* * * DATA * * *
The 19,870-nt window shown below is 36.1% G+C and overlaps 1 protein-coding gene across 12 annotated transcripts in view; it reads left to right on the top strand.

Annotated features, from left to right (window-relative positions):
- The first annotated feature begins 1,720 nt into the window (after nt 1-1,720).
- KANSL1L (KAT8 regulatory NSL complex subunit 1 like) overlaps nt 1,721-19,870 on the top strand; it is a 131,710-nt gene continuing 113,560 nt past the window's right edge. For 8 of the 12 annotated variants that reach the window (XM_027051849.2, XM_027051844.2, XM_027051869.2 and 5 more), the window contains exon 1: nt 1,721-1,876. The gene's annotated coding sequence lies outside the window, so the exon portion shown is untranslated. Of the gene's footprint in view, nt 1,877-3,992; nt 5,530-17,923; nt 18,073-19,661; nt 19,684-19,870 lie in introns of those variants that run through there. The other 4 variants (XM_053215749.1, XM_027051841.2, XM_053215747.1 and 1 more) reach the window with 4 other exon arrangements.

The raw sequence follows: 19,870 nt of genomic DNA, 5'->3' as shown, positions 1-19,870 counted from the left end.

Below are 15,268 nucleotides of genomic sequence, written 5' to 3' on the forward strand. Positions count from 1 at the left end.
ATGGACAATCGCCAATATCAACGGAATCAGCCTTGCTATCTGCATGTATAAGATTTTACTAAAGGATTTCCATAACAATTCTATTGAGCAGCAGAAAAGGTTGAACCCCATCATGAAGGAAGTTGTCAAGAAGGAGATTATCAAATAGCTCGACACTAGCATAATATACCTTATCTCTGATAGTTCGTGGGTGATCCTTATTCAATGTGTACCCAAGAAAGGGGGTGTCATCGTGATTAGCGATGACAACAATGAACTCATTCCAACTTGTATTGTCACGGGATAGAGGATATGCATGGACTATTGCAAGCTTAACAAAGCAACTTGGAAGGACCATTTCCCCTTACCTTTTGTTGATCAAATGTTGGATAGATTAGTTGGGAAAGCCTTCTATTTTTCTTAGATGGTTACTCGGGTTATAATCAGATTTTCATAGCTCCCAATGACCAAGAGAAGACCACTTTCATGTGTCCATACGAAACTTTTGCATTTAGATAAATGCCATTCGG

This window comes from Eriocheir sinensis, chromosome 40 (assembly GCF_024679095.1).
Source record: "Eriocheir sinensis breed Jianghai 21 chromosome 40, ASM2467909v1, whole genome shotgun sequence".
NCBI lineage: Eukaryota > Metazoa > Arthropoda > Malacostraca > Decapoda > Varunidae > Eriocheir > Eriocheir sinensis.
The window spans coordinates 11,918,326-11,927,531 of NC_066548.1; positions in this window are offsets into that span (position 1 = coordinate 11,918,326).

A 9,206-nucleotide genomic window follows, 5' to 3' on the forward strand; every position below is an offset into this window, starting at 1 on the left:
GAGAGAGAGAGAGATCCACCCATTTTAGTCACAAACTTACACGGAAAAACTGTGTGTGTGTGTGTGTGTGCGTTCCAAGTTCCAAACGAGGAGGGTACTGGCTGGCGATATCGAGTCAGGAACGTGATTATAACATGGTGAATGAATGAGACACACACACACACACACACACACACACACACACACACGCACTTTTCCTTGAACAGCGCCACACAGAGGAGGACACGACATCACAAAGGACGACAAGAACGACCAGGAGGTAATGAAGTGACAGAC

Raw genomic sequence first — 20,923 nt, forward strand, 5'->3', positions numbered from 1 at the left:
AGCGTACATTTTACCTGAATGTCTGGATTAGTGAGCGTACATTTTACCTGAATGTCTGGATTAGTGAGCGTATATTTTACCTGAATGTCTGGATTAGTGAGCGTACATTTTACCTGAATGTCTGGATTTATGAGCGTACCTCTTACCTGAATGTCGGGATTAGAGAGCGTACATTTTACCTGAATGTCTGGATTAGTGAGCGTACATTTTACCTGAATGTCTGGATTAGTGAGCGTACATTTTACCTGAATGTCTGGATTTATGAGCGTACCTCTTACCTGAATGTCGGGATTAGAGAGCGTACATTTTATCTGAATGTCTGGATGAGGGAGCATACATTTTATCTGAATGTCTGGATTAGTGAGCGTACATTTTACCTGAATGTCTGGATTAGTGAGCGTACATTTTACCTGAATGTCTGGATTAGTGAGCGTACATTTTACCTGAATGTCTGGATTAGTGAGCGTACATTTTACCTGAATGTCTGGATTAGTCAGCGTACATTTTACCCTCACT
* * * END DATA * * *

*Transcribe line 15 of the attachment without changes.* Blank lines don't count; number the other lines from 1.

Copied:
AGCGTACATTTTACCTGAATGTCTGGATTAGTGAGCGTACATTTTACCTGAATGTCTGGATTAGTGAGCGTATATTTTACCTGAATGTCTGGATTAGTGAGCGTACATTTTACCTGAATGTCTGGATTTATGAGCGTACCTCTTACCTGAATGTCGGGATTAGAGAGCGTACATTTTACCTGAATGTCTGGATTAGTGAGCGTACATTTTACCTGAATGTCTGGATTAGTGAGCGTACATTTTACCTGAATGTCTGGATTTATGAGCGTACCTCTTACCTGAATGTCGGGATTAGAGAGCGTACATTTTATCTGAATGTCTGGATGAGGGAGCATACATTTTATCTGAATGTCTGGATTAGTGAGCGTACATTTTACCTGAATGTCTGGATTAGTGAGCGTACATTTTACCTGAATGTCTGGATTAGTGAGCGTACATTTTACCTGAATGTCTGGATTAGTGAGCGTACATTTTACCTGAATGTCTGGATTAGTCAGCGTACATTTTACCCTCACT